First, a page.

Gut Rumbles

January 18, 2008

Rats in the basement

Originally published December 9, 2003

When I lived in Kentucky, I saw a lot of homes with earth-walled basements. Usually they had a coal chute leading to the coal bin, where I got my ass whupped more than once for using that chute as a slide and landing in the coal and getting all dirtified the way my daddy looked when he came home from the mine.

But, I digress...

Those earth walls were made of rocks and red clay, and they turned out pretty and smoothe if you wet them down and sculpted them. A lot of people did. The clay hardened like a brick and the rocks helped keep the wall nice and solid. I learned to love the smell of an earthen-walled basement.

But nobody could keep rats from burrowing into the basement. I remember all the rat-tunnels I saw back then and I remember more than once being in somebody's basement and hearing dirt hit the floor. I'd turn around and see a rat poking his head out of a freshly-dug tunnel in the wall.

I don't know if this story is true or not, but I heard my father and my Uncle Virgil tell identical versions, years apart. Several miners got likkered up on moonshine one night and saw a rat stick its head out of a freshly-dug tunnel in somebody's basement. The miners became pissed at the audacity of the rat and decided to get even.

They put together some dynamite (which was always readily available in a coal mining camp), hooked it up to a long fuse and shoved it as far as they could down the rat-hole. Then, they lit the fuse.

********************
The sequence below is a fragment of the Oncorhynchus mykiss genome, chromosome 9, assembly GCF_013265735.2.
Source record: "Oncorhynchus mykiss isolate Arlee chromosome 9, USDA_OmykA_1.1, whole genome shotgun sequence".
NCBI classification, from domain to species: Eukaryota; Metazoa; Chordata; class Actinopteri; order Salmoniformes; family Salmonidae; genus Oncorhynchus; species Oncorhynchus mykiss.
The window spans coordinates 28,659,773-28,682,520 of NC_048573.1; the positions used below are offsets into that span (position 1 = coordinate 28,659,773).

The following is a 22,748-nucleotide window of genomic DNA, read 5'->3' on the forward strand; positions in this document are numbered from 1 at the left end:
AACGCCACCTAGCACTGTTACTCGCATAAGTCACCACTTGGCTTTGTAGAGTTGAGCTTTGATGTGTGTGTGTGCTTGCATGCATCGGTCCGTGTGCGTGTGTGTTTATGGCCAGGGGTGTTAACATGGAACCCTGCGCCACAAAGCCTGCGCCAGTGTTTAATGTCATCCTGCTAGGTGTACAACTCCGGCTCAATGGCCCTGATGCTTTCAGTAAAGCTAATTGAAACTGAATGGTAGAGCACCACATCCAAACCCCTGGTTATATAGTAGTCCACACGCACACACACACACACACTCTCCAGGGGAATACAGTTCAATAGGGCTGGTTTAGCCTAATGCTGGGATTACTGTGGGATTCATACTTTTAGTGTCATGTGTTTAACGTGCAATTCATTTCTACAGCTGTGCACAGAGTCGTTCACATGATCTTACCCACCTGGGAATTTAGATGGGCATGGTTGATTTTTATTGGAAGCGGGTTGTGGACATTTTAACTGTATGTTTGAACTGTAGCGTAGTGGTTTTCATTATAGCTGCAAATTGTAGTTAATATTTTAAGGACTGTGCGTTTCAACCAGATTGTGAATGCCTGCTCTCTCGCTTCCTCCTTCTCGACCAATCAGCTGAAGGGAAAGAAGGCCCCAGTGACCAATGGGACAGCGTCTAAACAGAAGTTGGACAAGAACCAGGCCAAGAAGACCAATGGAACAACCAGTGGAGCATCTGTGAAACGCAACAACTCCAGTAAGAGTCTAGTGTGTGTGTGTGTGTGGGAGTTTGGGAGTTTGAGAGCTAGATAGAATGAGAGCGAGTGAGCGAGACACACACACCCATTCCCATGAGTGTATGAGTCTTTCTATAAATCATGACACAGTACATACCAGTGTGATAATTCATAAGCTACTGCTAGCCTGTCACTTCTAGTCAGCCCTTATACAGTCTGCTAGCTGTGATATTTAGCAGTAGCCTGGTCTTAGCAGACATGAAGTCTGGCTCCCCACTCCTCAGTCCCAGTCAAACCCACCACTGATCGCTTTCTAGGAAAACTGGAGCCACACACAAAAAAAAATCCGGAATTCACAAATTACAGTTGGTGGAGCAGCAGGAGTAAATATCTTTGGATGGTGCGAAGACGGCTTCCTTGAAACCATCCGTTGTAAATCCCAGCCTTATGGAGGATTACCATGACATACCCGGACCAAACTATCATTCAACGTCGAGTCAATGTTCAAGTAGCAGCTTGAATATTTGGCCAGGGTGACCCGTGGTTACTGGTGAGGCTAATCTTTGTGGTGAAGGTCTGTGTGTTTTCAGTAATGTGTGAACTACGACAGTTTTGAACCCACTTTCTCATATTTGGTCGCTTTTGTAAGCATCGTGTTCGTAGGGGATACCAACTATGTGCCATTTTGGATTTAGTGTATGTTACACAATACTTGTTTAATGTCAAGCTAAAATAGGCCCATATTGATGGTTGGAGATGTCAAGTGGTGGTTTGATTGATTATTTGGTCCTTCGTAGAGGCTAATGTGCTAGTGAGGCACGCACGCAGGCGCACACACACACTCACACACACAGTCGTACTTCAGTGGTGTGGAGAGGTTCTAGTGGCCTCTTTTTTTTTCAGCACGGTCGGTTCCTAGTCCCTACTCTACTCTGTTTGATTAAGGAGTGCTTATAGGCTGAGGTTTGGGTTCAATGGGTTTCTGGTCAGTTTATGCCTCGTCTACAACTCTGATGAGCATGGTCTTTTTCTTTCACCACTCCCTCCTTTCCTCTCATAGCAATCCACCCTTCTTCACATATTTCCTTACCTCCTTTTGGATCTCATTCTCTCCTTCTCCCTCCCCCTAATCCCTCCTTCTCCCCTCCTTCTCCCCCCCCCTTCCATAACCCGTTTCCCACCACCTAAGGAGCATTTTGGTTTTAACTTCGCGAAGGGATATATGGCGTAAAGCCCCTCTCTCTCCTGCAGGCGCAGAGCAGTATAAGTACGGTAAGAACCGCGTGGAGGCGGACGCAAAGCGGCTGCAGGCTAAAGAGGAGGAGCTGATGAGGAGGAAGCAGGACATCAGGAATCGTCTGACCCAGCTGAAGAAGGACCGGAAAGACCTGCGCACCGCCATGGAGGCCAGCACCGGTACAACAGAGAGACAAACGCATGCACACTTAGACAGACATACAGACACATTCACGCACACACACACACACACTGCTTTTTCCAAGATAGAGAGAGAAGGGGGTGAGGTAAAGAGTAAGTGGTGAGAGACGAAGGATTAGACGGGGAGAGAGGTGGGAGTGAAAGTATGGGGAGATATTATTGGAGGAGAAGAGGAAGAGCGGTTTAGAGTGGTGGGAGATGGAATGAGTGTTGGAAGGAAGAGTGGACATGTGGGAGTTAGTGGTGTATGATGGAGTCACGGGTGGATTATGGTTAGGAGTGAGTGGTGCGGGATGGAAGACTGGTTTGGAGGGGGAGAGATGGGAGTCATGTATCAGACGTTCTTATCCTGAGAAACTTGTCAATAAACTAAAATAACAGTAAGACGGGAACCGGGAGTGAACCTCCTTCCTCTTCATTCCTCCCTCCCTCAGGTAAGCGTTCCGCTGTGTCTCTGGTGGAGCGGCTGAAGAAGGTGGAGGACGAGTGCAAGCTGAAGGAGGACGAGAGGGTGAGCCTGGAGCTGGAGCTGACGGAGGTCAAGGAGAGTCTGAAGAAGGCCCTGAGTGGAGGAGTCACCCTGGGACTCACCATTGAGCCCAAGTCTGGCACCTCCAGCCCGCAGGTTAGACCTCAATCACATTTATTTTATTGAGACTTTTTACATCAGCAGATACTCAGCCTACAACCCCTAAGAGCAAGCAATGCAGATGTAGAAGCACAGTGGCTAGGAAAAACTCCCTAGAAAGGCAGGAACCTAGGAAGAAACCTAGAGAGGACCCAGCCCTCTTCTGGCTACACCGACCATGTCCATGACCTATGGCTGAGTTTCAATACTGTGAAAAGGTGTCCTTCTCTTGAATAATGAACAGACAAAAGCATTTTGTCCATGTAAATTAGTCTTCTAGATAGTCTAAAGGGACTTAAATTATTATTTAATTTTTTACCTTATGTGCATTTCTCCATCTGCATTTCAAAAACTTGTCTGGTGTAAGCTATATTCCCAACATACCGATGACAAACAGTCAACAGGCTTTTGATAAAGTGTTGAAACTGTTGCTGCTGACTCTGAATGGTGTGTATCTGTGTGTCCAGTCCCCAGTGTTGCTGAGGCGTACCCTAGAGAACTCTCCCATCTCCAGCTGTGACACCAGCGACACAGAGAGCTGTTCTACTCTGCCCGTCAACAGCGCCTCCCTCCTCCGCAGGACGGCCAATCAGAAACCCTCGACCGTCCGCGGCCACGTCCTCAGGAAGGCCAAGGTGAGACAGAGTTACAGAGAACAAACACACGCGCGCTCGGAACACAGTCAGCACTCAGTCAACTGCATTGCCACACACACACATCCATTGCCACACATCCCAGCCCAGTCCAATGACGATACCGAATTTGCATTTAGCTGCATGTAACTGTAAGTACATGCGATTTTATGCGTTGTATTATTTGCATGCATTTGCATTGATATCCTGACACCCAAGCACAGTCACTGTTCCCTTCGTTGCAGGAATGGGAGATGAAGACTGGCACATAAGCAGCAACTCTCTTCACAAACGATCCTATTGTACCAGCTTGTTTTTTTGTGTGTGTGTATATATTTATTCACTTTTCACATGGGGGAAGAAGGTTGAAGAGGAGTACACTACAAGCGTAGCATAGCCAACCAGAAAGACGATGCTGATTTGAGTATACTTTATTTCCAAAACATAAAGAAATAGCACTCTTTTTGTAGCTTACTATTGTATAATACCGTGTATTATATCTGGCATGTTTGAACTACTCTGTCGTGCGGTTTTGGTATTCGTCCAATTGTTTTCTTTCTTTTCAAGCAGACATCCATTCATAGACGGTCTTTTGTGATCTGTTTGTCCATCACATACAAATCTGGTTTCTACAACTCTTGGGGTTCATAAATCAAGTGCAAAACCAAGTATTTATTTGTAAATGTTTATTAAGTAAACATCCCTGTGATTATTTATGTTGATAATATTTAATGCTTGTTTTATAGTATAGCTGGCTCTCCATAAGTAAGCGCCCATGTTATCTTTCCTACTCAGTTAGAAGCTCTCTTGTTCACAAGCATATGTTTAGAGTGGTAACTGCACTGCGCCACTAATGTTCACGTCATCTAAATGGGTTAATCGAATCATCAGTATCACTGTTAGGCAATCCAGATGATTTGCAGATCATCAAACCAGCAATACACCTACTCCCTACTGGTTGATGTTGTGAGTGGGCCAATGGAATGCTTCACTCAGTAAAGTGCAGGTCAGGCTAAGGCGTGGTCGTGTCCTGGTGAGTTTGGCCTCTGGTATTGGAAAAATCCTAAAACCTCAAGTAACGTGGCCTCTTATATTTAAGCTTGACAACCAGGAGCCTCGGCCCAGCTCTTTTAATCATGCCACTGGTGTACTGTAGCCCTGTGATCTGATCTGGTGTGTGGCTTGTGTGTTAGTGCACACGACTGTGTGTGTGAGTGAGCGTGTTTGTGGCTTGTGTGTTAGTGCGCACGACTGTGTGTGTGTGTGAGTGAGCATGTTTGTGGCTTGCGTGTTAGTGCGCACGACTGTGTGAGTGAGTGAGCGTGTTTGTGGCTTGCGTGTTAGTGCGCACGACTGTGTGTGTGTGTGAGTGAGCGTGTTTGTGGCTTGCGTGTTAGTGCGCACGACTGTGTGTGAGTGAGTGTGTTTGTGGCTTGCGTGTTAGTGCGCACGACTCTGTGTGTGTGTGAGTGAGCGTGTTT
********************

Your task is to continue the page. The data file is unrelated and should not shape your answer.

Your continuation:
When the explosion occurred, it blew six outhouses right off their foundations. The rat tunnels were all inter-connected to the outhouses in the camp and the tunnels were filled with methane gas. That crap-gas went up in a blue flame that lit up the mountains. It made a noise louder than coal-trains coupling in the switchyard. People had fire and brimstone flying out of their basement walls. Rats with their asses on fire went running everywhere in the night. The Sheriff woke up and reached for his pistol. Widow wimmen pissed their beds. Little children started crying in fear.

According to local lore, no one ever confessed to setting off the dynamite that night, but everybody had a pretty good idea about who did it. They kept their mouths shut, however, and they never were arrested. Nobody got hurt, so the investigation was short and sweet, then forgotten.

I'm just glad that I wasn't sitting in one of those outhouses that night.

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